Be it known that I take problem with Ubyssey’s endorsement article this year.


UBC students! You need to vote in this AMS Election to keep your Upass! Vote at https://amsvoting.as.it.ubc.ca

Don’t know who to vote for? Check out my endorsements!


Board of Governors: Tristan Miller and Matt Parson

Matt has had experience as AMS VP Academic and University Affairs and as AMS President. Representing our efforts to prevent non-student housing from being placed on our UBC bus loop,  he has shown that his style of diplomacy works. In addressing the unfair issue of BC not investing in post-secondary education, Matt, unlike the other candidates, had a prepared answer on framing this issue as one that requires the BC Government’s change of impression on university degrees. His ideas really spoke to my fear that living in a conservative time in Canada, the conservative decision-makers are killing the liberal arts, which require critical thinking.

Tristan Miller. He is the only candidate who said that he will need to critically look at the UBC master budget to determine how he would vote on the 2% increase in tuition that UBC proposes over the past years. Though he may still vote yes on the 2% tuition increase if he learns that voting no would negatively affect students’ quality of education, in the event that he is elected, Tristan Miller has shown that he has thought critically about UBC’s finances and that he will not succumb to the pressure of saying yes now, unlike the other candidates. The truth is, the other candidates seem to me that they are basing some of their ideas on the University’s financial needs based on meetings they have had with the University administration. With Tristan’s background as AMS VP Finance, I put my trust in him and his expertise of critical thinking about higher education finances. More on him to come tonight.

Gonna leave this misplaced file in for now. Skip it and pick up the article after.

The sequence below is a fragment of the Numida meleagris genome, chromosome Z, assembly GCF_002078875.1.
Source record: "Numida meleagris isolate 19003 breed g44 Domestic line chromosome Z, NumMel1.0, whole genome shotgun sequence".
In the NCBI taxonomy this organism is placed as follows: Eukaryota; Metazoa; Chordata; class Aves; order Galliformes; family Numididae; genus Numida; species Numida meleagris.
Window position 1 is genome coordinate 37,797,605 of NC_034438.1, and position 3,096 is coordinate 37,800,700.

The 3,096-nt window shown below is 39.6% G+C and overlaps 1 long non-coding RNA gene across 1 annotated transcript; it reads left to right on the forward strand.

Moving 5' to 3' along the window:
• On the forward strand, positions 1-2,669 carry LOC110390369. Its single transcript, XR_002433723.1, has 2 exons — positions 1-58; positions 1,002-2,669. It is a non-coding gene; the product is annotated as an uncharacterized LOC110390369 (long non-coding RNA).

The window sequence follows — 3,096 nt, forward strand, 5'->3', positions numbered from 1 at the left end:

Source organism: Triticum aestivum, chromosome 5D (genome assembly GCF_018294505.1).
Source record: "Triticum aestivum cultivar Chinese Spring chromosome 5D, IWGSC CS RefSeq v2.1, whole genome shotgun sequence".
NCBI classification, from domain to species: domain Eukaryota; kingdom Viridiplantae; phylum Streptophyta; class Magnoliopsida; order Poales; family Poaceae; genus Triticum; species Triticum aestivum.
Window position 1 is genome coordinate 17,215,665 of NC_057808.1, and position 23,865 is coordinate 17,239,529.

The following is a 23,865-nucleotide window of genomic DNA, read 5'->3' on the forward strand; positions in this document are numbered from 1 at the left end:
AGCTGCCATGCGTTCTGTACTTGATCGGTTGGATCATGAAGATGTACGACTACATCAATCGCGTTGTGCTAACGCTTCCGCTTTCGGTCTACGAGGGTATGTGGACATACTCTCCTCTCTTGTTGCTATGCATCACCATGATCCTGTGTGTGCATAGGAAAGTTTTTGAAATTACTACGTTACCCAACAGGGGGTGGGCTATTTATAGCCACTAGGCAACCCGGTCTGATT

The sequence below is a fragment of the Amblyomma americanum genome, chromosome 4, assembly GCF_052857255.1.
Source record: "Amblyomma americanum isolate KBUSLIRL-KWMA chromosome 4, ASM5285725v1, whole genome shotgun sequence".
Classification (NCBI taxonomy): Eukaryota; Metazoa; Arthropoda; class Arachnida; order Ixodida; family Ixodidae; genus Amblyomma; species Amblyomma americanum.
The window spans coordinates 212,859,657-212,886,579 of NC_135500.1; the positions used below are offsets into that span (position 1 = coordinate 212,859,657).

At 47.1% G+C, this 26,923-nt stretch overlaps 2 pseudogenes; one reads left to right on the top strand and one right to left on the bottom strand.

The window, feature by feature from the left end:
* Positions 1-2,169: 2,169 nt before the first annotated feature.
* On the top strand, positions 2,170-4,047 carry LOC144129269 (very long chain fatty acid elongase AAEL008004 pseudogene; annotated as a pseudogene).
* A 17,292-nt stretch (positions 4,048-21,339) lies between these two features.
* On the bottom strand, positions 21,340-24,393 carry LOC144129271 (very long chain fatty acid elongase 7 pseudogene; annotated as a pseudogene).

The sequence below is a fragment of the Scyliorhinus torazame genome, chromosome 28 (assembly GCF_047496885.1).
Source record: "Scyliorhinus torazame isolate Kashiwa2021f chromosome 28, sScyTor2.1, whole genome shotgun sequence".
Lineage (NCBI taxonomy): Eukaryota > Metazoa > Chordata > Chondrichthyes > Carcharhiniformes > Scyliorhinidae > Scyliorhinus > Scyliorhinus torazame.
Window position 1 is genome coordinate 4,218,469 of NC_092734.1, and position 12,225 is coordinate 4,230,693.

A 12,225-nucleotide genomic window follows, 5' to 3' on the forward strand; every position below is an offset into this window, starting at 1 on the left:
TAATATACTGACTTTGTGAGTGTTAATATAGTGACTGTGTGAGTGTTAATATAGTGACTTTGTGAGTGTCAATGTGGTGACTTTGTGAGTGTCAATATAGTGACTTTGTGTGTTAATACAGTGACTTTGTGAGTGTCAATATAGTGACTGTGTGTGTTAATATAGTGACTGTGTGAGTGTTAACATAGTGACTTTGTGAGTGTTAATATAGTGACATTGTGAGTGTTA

Ideal BoG candidates should speak confidently about convincing the UBC Board of Governors to lobby the BC Government for the creation of a B.C. higher-education price index.

Ideal BoG candidates should speak confidently about criticizing the leadership of Where’s The Funding? and acknowledging that the AMS, with a very small budget, can inspire student action on lobbying for post-secondary funding.

Ideal BoG candidates should acknowledge that AMS needs to have its own Nationbuilder or Constituency Relationship Management so when student governors are representing students’ interests in terms of post-secondary funding and tuition, they can have much more of a political standing.


No candidates are ideal. However, considering all the candidates in this race, I think Tristan Miller and Matt Parson are the candidates you should vote for.

The Great Debate! BoG Round

Board of Governors Endorsements: Matt Parson

I am initially reluctant to endorse anyone today yet, because Mike Silley was not at the Great Debate and I have not had the time to speak with him.


Ideal BoG candidates should speak confidently about convincing the UBC Board of Governors to lobby the BC Government for the creation of a B.C. higher-education price index.

Ideal BoG candidates should speak confidently about criticizing the leadership of Where’s The Funding? and acknowledging that the AMS, with a very small budget, can inspire student action on lobbying for post-secondary funding.

Ideal BoG candidates should acknowledge that AMS needs to have its own Nationbuilder or Constituency Relationship Management so when student governors are representing students’ interests in terms of post-secondary funding and tuition, they can have much more of a political standing.


No candidates are ideal. Really, I’m not sure I can speak confidently as a BoG candidate. Gosh, I should have run for AMS VP External against Kyle Warwick back in the day.


In picking parts that I thought were important in the BoG Great Debate, I am able to endorse one candidate for now. Another BoG endorsement may come later and it is going to be Mike Silley, Erin Rennie and Tristan Miller.


Debate: Nothing too tricky in this debate, as there were no questions on social policy, particularly the actual details of UBC’s contemplation on providing and funding an emergency shelter. Sad.

Because AMS Elections schedule too short of a time for all five candidates, there was no room for rebuttals and no room for us to see how they react when in argument. Regardless, Tristan’s, Matt’ and Erin’s personalities shined because when these candidates were answering on the fly, they have proven that they have thought about the themes of the questions.